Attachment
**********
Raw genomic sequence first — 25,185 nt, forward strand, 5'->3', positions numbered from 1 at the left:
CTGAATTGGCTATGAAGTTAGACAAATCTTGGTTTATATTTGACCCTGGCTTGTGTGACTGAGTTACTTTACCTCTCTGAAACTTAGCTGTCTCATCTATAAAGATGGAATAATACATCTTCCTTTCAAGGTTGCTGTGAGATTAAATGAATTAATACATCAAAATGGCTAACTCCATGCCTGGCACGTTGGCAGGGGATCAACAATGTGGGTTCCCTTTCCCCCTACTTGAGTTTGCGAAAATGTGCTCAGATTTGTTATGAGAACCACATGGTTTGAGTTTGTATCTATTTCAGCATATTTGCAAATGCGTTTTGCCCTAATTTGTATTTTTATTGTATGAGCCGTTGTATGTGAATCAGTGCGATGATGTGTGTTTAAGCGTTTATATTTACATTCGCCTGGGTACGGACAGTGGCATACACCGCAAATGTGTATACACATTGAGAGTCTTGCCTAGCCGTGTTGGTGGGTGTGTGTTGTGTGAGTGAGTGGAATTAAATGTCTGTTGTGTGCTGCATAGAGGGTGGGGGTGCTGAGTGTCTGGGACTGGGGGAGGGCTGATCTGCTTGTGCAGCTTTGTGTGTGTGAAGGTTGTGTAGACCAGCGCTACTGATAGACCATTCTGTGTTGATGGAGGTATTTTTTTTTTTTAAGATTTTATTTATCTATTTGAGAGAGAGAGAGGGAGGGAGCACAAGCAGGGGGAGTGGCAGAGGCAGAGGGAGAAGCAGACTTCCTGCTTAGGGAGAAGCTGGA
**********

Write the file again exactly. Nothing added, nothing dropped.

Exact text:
Raw genomic sequence first — 25,185 nt, forward strand, 5'->3', positions numbered from 1 at the left:
CTGAATTGGCTATGAAGTTAGACAAATCTTGGTTTATATTTGACCCTGGCTTGTGTGACTGAGTTACTTTACCTCTCTGAAACTTAGCTGTCTCATCTATAAAGATGGAATAATACATCTTCCTTTCAAGGTTGCTGTGAGATTAAATGAATTAATACATCAAAATGGCTAACTCCATGCCTGGCACGTTGGCAGGGGATCAACAATGTGGGTTCCCTTTCCCCCTACTTGAGTTTGCGAAAATGTGCTCAGATTTGTTATGAGAACCACATGGTTTGAGTTTGTATCTATTTCAGCATATTTGCAAATGCGTTTTGCCCTAATTTGTATTTTTATTGTATGAGCCGTTGTATGTGAATCAGTGCGATGATGTGTGTTTAAGCGTTTATATTTACATTCGCCTGGGTACGGACAGTGGCATACACCGCAAATGTGTATACACATTGAGAGTCTTGCCTAGCCGTGTTGGTGGGTGTGTGTTGTGTGAGTGAGTGGAATTAAATGTCTGTTGTGTGCTGCATAGAGGGTGGGGGTGCTGAGTGTCTGGGACTGGGGGAGGGCTGATCTGCTTGTGCAGCTTTGTGTGTGTGAAGGTTGTGTAGACCAGCGCTACTGATAGACCATTCTGTGTTGATGGAGGTATTTTTTTTTTTTAAGATTTTATTTATCTATTTGAGAGAGAGAGAGGGAGGGAGCACAAGCAGGGGGAGTGGCAGAGGCAGAGGGAGAAGCAGACTTCCTGCTTAGGGAGAAGCTGGA